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J Invest Dermatol. 2009 Jun;129(6):1327-38. doi: 10.1038/jid.2009.40. Epub 2009 Mar 5.

The biology of cystatin M/E and its cognate target proteases.

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  • 1Department of Dermatology, Nijmegen Centre for Molecular Life Sciences, Radboud University Nijmegen Medical Centre, Nijmegen, The Netherlands. p.zeeuwen@ncmls.ru.nl

Abstract

Cystatin M/E is a member of a superfamily of evolutionarily-related cysteine protease inhibitors that provide regulatory and protective functions against uncontrolled proteolysis by cysteine proteases. Although most cystatins are ubiquitously expressed, high levels of cystatin M/E expression are mainly restricted to the epithelia of the skin (epidermis, hair follicles, sebaceous glands, and sweat glands) and to a few extracutaneous tissues. The identification of its physiological targets and the localization of these proteases in skin have suggested a regulatory role for cystatin M/E in epidermal differentiation. In vitro biochemical approaches as well as the use of in vivo mouse models have revealed that cystatin M/E is a key molecule in a biochemical pathway that controls skin barrier formation by the regulation of both crosslinking and desquamation of the stratum corneum. Cystatin M/E directly controls the activity of cathepsin V, cathepsin L, and legumain, thereby regulating the processing of transglutaminases. Misregulation of this pathway by unrestrained protease activity, as seen in cystatin M/E-deficient mice, leads to abnormal stratum corneum and hair follicle formation, as well as to severe disturbance of skin barrier function. Here, we review the current knowledge on cystatin M/E in skin barrier formation and its potential role as a tumor suppressor gene.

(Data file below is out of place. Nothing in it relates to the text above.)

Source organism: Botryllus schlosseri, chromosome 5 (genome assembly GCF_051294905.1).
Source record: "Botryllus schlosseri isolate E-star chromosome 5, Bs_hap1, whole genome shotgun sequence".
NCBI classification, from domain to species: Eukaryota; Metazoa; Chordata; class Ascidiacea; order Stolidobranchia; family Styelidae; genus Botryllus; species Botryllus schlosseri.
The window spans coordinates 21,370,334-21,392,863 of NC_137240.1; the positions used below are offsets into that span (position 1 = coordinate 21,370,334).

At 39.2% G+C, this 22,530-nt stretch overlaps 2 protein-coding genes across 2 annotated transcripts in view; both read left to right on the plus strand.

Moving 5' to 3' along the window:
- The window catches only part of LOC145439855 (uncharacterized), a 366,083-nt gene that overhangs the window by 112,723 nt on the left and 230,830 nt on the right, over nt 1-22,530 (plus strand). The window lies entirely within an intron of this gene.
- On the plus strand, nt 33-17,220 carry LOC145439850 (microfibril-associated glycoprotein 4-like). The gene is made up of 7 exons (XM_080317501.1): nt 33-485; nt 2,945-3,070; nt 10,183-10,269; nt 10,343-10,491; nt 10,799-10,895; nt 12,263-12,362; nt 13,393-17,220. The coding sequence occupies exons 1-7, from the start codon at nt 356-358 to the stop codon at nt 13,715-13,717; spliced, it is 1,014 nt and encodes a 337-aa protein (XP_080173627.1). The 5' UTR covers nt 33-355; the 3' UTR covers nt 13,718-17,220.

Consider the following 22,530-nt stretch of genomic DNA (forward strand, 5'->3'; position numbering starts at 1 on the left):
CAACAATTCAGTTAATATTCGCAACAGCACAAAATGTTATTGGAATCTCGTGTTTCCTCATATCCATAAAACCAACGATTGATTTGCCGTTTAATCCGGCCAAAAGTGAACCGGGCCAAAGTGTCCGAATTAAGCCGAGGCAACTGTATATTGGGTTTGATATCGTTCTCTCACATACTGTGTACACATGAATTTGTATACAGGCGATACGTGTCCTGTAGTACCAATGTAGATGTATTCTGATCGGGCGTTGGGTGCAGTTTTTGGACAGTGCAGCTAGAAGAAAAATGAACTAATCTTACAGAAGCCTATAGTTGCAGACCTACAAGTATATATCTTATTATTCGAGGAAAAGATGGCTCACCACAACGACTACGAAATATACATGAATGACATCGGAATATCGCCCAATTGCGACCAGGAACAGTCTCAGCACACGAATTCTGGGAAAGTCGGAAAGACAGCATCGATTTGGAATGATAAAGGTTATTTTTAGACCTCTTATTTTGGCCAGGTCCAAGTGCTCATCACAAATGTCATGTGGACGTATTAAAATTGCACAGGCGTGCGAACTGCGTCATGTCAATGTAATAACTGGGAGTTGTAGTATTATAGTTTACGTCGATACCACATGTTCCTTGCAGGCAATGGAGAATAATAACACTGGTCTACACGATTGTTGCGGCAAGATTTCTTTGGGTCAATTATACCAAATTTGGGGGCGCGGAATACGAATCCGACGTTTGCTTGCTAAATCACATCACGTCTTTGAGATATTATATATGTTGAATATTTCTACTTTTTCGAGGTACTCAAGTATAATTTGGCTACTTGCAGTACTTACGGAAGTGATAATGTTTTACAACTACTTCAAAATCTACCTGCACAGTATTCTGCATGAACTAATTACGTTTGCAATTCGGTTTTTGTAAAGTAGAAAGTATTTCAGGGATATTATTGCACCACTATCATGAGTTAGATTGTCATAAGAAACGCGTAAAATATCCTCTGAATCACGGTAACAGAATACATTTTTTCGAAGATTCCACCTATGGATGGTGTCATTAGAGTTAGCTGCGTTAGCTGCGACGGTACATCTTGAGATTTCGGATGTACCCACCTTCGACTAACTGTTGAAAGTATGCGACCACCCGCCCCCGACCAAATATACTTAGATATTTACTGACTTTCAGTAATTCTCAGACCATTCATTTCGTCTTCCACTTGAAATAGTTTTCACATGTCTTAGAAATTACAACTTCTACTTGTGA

PMID:
19262604
[PubMed - indexed for MEDLINE]
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